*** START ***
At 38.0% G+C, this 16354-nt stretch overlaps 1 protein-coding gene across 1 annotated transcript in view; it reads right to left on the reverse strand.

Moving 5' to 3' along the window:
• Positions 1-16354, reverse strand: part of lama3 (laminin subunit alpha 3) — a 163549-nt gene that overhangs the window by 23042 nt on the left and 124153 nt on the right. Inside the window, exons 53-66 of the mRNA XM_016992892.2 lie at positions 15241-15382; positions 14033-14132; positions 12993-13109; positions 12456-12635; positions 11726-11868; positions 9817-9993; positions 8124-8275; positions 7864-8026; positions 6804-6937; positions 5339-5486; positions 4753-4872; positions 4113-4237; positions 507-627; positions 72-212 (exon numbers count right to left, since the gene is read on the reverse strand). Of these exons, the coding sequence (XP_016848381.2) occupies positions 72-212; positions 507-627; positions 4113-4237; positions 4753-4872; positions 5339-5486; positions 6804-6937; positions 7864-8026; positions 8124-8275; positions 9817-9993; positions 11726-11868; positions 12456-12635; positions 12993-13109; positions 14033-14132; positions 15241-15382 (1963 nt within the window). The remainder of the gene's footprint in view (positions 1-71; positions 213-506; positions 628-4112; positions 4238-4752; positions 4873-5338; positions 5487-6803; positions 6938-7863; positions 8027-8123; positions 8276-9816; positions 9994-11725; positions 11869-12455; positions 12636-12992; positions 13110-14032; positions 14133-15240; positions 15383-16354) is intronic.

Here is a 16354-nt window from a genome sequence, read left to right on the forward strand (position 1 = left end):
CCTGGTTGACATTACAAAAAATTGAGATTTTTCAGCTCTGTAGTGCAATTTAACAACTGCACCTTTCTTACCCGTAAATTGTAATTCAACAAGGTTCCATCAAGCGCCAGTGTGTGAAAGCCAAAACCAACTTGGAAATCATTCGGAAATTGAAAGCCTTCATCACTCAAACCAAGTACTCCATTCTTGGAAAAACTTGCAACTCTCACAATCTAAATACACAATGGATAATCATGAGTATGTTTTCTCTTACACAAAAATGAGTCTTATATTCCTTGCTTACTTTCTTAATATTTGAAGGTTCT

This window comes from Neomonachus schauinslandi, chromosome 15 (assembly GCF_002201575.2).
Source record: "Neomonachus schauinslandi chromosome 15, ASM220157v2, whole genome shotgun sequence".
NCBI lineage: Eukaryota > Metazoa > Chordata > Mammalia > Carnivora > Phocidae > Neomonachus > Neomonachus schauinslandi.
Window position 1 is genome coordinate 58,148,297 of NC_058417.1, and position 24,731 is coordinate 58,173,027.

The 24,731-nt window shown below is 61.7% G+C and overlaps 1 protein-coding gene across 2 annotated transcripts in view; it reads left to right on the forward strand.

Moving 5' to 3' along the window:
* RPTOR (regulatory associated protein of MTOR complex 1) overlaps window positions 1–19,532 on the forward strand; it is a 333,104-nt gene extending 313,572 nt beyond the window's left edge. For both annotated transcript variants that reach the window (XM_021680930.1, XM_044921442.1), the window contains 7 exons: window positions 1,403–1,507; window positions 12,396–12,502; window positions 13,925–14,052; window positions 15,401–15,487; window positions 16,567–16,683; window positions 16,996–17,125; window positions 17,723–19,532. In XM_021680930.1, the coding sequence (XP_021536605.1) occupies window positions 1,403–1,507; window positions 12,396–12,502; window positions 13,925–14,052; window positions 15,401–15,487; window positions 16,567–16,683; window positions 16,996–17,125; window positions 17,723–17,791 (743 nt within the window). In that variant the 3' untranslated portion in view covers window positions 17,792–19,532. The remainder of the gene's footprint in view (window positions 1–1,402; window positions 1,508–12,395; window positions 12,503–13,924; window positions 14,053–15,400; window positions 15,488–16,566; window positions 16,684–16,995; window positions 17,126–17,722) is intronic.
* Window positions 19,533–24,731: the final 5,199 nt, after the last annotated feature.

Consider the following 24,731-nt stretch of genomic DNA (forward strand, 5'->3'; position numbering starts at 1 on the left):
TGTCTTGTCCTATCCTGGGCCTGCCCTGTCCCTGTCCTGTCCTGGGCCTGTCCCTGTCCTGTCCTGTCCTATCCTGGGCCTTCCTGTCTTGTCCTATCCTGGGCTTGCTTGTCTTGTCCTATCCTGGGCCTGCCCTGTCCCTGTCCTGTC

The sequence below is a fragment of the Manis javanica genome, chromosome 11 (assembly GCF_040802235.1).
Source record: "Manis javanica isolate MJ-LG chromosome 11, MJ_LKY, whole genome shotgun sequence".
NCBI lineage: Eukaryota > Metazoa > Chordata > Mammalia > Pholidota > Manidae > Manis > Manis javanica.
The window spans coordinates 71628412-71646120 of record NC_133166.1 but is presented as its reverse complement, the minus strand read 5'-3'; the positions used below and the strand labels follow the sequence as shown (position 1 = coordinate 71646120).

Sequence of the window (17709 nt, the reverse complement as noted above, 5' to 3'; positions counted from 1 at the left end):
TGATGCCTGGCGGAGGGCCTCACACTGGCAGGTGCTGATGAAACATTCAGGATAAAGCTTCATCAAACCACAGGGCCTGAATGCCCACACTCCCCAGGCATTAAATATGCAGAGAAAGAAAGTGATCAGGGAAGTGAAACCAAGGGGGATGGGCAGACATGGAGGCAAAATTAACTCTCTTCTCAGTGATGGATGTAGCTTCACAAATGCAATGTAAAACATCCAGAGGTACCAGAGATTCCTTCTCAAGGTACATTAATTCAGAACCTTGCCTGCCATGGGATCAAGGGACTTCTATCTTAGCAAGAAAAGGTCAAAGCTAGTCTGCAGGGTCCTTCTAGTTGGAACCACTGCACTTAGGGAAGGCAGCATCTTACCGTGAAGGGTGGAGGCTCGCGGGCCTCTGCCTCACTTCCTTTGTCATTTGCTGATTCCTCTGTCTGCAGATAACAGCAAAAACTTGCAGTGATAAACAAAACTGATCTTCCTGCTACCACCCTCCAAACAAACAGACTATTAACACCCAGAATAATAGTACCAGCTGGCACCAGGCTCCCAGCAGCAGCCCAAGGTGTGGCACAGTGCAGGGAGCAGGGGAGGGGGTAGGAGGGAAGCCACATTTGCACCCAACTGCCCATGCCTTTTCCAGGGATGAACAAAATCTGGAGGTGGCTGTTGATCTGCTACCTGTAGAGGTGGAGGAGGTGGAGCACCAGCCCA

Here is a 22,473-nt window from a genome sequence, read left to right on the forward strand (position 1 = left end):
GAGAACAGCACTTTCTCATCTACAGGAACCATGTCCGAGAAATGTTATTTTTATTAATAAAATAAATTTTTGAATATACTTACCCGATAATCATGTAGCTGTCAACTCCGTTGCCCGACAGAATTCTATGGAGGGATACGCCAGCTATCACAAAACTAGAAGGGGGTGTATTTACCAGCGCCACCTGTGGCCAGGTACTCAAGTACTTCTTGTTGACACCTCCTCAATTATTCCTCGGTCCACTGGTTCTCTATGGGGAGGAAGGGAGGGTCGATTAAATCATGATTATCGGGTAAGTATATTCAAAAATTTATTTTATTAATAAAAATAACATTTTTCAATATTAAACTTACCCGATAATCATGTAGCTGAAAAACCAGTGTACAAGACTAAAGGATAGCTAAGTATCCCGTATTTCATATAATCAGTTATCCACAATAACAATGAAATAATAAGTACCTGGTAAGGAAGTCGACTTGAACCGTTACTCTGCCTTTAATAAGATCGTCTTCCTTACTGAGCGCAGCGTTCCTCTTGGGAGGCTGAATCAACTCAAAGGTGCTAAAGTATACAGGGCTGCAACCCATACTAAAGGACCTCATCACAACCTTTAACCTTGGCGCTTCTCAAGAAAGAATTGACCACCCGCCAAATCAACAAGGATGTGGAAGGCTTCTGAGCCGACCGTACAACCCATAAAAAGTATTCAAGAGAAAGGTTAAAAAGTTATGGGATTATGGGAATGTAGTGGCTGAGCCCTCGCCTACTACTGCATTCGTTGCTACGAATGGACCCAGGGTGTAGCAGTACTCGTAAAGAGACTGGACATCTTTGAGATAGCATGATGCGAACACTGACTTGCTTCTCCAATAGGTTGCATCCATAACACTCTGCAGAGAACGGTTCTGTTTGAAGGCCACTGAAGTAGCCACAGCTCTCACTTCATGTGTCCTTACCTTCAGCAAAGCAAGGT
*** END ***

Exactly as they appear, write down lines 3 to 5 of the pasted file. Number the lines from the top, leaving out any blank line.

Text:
• Positions 1-16354, reverse strand: part of lama3 (laminin subunit alpha 3) — a 163549-nt gene that overhangs the window by 23042 nt on the left and 124153 nt on the right. Inside the window, exons 53-66 of the mRNA XM_016992892.2 lie at positions 15241-15382; positions 14033-14132; positions 12993-13109; positions 12456-12635; positions 11726-11868; positions 9817-9993; positions 8124-8275; positions 7864-8026; positions 6804-6937; positions 5339-5486; positions 4753-4872; positions 4113-4237; positions 507-627; positions 72-212 (exon numbers count right to left, since the gene is read on the reverse strand). Of these exons, the coding sequence (XP_016848381.2) occupies positions 72-212; positions 507-627; positions 4113-4237; positions 4753-4872; positions 5339-5486; positions 6804-6937; positions 7864-8026; positions 8124-8275; positions 9817-9993; positions 11726-11868; positions 12456-12635; positions 12993-13109; positions 14033-14132; positions 15241-15382 (1963 nt within the window). The remainder of the gene's footprint in view (positions 1-71; positions 213-506; positions 628-4112; positions 4238-4752; positions 4873-5338; positions 5487-6803; positions 6938-7863; positions 8027-8123; positions 8276-9816; positions 9994-11725; positions 11869-12455; positions 12636-12992; positions 13110-14032; positions 14133-15240; positions 15383-16354) is intronic.

Here is a 16354-nt window from a genome sequence, read left to right on the forward strand (position 1 = left end):
CCTGGTTGACATTACAAAAAATTGAGATTTTTCAGCTCTGTAGTGCAATTTAACAACTGCACCTTTCTTACCCGTAAATTGTAATTCAACAAGGTTCCATCAAGCGCCAGTGTGTGAAAGCCAAAACCAACTTGGAAATCATTCGGAAATTGAAAGCCTTCATCACTCAAACCAAGTACTCCATTCTTGGAAAAACTTGCAACTCTCACAATCTAAATACACAATGGATAATCATGAGTATGTTTTCTCTTACACAAAAATGAGTCTTATATTCCTTGCTTACTTTCTTAATATTTGAAGGTTCT